Adjectives get a bad rap from writers. Like morphine, they’re good in small doses. They become a bad habit with increased doses.
Mark Twain wrote in a letter:
When you catch an adjective, kill it. No, I don’t mean utterly, but kill most of them — then the rest will be valuable. They weaken when they are close together. They give strength when they are wide apart. An adjective habit, or a wordy, diffuse, flowery habit, once fastened upon a person, is as hard to get rid of as any other vice.
I’ve been reading Tim O’Brien’s July, July, and O’Brien knows how to use adjectives judiciously. They make rare appearances in his prose, but when they do, they are le mot juste, the perfect word, as here when wounded Vietnam veteran David Todd is lying in a hospital bed dosed on morphine:
Over the next three and a half weeks, off and on, a number of meditative, glutinous-sounding voices discussed the possibility of another amputation, the pros and cons.
What a perfect description of being under morphine and hearing voices, real and imagined — “glutinous-sounding”. Anyone who has ever been under morphine, or any other painkiller, knows that sensation.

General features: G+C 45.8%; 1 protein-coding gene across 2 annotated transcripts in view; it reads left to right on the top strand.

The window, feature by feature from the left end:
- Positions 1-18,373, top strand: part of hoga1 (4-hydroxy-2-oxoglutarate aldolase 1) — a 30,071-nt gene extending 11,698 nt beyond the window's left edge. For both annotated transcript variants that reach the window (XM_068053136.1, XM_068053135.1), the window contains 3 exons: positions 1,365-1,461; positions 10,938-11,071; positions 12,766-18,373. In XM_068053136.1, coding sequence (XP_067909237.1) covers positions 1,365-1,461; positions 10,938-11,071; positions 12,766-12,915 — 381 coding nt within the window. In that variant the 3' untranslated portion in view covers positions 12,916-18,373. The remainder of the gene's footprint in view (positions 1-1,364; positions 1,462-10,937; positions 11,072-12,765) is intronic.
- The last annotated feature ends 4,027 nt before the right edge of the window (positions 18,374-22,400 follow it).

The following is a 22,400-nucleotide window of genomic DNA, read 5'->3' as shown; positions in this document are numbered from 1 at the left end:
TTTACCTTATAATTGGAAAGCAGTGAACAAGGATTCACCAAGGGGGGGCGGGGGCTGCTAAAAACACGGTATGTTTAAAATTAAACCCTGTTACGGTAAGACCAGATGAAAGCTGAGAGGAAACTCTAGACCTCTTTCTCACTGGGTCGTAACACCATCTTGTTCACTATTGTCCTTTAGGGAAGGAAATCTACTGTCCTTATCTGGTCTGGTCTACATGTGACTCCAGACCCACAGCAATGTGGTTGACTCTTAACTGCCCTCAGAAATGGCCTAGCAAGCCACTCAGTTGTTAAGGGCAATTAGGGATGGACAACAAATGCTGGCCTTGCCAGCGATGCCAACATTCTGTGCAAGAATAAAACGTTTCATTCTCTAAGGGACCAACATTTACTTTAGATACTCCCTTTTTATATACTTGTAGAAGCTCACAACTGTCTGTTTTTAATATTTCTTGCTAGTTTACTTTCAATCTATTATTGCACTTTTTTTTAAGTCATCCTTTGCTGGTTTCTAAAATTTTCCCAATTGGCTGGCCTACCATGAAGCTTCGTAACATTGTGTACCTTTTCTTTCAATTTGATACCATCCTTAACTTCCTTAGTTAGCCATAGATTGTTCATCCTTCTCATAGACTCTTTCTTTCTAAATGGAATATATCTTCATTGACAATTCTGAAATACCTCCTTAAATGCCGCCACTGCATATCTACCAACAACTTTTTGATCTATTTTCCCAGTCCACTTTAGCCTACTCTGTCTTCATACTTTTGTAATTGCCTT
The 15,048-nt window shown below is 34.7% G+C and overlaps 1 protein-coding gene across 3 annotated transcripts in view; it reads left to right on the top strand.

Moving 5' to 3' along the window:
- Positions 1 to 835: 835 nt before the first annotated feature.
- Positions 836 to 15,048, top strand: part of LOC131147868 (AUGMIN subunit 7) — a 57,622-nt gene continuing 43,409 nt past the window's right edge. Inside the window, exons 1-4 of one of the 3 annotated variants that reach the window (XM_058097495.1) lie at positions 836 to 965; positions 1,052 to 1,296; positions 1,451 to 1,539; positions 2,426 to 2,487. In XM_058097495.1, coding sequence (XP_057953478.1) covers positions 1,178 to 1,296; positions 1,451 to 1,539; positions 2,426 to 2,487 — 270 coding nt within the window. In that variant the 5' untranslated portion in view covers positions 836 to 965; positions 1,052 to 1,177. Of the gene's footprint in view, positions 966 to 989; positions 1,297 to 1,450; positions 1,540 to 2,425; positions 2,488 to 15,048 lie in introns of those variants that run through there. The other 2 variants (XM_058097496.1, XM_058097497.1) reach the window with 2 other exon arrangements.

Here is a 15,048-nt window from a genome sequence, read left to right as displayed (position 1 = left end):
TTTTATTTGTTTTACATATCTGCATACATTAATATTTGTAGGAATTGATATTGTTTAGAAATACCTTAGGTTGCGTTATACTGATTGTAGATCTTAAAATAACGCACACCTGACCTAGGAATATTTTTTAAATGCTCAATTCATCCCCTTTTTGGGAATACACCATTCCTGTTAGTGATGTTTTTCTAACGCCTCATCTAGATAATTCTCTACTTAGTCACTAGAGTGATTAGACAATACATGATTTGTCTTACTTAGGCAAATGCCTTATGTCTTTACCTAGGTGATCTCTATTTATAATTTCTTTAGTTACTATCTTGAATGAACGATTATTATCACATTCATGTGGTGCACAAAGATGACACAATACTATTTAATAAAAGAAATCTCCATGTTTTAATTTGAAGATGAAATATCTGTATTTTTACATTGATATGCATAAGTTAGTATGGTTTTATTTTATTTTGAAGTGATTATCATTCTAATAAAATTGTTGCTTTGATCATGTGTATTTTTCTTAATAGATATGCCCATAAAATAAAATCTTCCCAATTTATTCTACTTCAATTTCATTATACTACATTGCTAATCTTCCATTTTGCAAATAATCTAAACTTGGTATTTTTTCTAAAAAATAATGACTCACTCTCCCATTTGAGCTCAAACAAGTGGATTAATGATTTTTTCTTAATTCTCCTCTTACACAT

And “glutinous-sounding” fits with the liquid, water motif O’Brien has been constructing throughout the novel. In a couple of spots, he uses “liquid” as an adjective. There are a lot of images of water, including a drowning, and David Todd’s wounding by the Song Tra Ky river in Vietnam.
The novel covers the stories of a set of classmates at a college reunion, the class of ’69 of Darton Hall College in Minnesota. It seems to me the motif of liquid conveys the sense of uncertainty these representatives of the Sixties feel, nothing congeals, nothing solidifies, neither love nor politics, past nor present.
Whatever thematic functions the adjectives serve, O’Brien certainly knows how to select them, to give his sentences strength when the adjectives are wide apart. Good sentences for writers to study.
Editor’s Note: This post has been written as part of Sunday Salon.